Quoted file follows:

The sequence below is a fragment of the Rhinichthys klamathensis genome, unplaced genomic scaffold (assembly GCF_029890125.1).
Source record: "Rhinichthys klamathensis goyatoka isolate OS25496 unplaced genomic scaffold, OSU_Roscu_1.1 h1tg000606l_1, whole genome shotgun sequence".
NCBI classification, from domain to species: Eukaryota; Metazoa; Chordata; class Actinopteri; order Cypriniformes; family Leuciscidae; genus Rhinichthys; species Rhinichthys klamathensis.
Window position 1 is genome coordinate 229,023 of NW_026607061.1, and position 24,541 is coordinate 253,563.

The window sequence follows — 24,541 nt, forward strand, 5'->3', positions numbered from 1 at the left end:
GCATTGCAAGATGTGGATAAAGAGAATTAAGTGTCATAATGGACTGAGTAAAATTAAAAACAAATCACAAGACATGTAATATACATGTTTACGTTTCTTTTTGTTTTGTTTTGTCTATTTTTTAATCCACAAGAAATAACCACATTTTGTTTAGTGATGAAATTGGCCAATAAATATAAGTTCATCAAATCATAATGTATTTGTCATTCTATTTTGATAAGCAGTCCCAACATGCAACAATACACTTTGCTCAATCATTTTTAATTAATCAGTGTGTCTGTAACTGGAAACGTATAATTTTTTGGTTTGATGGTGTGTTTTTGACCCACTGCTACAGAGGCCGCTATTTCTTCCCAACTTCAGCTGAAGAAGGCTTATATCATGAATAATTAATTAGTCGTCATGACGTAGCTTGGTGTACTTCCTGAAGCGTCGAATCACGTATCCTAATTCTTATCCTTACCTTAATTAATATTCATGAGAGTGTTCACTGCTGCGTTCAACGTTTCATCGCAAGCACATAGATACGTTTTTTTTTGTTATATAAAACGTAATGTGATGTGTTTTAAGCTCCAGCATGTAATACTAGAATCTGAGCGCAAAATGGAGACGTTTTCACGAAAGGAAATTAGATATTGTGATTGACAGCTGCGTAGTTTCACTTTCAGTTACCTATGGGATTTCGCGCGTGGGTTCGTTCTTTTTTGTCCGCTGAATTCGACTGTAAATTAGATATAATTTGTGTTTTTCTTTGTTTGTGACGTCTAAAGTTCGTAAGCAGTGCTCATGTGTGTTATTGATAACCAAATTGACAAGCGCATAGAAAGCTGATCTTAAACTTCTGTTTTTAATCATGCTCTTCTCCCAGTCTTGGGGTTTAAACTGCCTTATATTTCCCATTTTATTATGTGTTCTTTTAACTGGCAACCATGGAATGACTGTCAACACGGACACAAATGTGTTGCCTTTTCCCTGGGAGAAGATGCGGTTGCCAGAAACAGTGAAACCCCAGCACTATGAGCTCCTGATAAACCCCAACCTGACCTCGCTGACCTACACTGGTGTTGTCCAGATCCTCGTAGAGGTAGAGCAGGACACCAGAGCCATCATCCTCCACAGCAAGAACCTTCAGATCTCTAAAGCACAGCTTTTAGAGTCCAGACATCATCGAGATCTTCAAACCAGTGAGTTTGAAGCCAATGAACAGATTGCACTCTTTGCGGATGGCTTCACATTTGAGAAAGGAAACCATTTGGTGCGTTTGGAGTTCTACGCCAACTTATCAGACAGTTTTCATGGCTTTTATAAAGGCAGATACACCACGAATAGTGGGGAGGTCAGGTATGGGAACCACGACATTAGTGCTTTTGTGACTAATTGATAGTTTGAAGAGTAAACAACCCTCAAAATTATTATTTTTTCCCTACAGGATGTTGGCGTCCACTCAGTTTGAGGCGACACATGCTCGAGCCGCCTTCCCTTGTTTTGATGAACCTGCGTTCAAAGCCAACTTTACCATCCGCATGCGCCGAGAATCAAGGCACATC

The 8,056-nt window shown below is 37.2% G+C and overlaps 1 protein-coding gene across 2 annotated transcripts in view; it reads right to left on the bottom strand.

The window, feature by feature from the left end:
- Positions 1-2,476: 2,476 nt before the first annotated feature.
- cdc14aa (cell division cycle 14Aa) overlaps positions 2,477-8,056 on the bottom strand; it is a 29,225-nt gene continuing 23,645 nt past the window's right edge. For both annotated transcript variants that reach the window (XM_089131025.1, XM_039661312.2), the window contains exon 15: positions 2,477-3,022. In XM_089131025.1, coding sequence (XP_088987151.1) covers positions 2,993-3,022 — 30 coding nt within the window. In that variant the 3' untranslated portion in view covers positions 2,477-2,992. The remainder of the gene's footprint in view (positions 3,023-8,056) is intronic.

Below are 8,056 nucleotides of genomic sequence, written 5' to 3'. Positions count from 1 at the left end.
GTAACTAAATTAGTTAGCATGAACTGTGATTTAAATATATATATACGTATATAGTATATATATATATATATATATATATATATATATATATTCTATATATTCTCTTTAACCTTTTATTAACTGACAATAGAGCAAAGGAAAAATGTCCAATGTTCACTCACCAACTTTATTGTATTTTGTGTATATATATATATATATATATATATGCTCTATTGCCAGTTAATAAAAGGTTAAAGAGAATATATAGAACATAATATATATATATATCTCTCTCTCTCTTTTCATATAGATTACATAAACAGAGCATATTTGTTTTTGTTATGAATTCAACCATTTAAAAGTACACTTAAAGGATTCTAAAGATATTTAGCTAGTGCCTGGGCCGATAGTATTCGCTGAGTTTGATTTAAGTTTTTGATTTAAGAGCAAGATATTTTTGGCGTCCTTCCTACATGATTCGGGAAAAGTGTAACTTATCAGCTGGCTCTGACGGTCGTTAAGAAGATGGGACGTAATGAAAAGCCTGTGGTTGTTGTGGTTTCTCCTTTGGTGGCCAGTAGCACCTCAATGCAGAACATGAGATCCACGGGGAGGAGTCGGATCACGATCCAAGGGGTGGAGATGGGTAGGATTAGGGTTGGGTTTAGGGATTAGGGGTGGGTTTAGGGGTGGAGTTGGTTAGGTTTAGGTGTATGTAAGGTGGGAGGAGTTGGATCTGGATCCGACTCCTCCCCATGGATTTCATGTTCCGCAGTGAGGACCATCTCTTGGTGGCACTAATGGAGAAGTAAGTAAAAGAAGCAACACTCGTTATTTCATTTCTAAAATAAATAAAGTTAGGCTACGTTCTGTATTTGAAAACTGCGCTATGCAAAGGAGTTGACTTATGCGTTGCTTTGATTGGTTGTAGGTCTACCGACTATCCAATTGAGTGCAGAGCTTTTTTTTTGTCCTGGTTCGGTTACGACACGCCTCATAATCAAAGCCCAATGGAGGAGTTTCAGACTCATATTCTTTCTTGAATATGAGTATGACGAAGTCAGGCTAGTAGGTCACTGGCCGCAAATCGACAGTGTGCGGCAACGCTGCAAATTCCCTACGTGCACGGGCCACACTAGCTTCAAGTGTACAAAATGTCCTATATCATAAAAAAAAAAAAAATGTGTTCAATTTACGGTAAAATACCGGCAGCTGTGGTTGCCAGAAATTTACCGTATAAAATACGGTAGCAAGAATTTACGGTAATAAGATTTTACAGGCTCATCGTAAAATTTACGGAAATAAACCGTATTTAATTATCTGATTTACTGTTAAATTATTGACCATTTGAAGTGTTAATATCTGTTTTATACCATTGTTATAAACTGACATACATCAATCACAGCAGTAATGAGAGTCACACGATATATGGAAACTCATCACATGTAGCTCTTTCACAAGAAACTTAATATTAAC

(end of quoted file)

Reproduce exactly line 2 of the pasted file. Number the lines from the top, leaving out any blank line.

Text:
Source record: "Rhinichthys klamathensis goyatoka isolate OS25496 unplaced genomic scaffold, OSU_Roscu_1.1 h1tg000606l_1, whole genome shotgun sequence".